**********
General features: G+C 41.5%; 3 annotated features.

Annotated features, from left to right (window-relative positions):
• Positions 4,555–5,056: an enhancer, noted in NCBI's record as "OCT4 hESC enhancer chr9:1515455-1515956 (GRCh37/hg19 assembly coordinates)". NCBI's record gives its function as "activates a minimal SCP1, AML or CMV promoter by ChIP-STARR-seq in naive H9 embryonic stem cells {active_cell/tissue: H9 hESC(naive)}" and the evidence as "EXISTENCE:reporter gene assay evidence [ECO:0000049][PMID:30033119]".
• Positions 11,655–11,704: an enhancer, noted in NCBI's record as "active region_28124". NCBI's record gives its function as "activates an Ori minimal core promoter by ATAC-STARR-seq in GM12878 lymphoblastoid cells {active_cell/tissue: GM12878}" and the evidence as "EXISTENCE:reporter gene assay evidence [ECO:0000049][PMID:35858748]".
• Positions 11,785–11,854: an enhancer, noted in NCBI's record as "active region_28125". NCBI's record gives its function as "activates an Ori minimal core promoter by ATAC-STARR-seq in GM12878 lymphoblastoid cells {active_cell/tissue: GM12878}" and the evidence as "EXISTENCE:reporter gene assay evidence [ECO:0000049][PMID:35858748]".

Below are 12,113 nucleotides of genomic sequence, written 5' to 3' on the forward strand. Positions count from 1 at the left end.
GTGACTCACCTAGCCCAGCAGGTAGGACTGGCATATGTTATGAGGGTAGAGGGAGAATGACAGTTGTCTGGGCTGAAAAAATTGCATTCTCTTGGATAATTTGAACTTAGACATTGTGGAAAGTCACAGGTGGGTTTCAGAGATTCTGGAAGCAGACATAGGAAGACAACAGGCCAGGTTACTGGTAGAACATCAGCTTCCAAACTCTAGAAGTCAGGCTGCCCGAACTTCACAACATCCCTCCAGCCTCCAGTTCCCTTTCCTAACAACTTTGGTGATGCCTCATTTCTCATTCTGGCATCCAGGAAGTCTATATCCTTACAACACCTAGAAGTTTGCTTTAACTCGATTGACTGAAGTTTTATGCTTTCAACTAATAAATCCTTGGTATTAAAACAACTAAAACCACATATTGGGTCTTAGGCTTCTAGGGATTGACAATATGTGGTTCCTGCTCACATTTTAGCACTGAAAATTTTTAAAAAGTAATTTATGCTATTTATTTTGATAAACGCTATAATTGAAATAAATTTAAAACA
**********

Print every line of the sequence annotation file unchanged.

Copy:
General features: G+C 41.5%; 3 annotated features.

Annotated features, from left to right (window-relative positions):
• Positions 4,555–5,056: an enhancer, noted in NCBI's record as "OCT4 hESC enhancer chr9:1515455-1515956 (GRCh37/hg19 assembly coordinates)". NCBI's record gives its function as "activates a minimal SCP1, AML or CMV promoter by ChIP-STARR-seq in naive H9 embryonic stem cells {active_cell/tissue: H9 hESC(naive)}" and the evidence as "EXISTENCE:reporter gene assay evidence [ECO:0000049][PMID:30033119]".
• Positions 11,655–11,704: an enhancer, noted in NCBI's record as "active region_28124". NCBI's record gives its function as "activates an Ori minimal core promoter by ATAC-STARR-seq in GM12878 lymphoblastoid cells {active_cell/tissue: GM12878}" and the evidence as "EXISTENCE:reporter gene assay evidence [ECO:0000049][PMID:35858748]".
• Positions 11,785–11,854: an enhancer, noted in NCBI's record as "active region_28125". NCBI's record gives its function as "activates an Ori minimal core promoter by ATAC-STARR-seq in GM12878 lymphoblastoid cells {active_cell/tissue: GM12878}" and the evidence as "EXISTENCE:reporter gene assay evidence [ECO:0000049][PMID:35858748]".

Below are 12,113 nucleotides of genomic sequence, written 5' to 3' on the forward strand. Positions count from 1 at the left end.
GTGACTCACCTAGCCCAGCAGGTAGGACTGGCATATGTTATGAGGGTAGAGGGAGAATGACAGTTGTCTGGGCTGAAAAAATTGCATTCTCTTGGATAATTTGAACTTAGACATTGTGGAAAGTCACAGGTGGGTTTCAGAGATTCTGGAAGCAGACATAGGAAGACAACAGGCCAGGTTACTGGTAGAACATCAGCTTCCAAACTCTAGAAGTCAGGCTGCCCGAACTTCACAACATCCCTCCAGCCTCCAGTTCCCTTTCCTAACAACTTTGGTGATGCCTCATTTCTCATTCTGGCATCCAGGAAGTCTATATCCTTACAACACCTAGAAGTTTGCTTTAACTCGATTGACTGAAGTTTTATGCTTTCAACTAATAAATCCTTGGTATTAAAACAACTAAAACCACATATTGGGTCTTAGGCTTCTAGGGATTGACAATATGTGGTTCCTGCTCACATTTTAGCACTGAAAATTTTTAAAAAGTAATTTATGCTATTTATTTTGATAAACGCTATAATTGAAATAAATTTAAAACA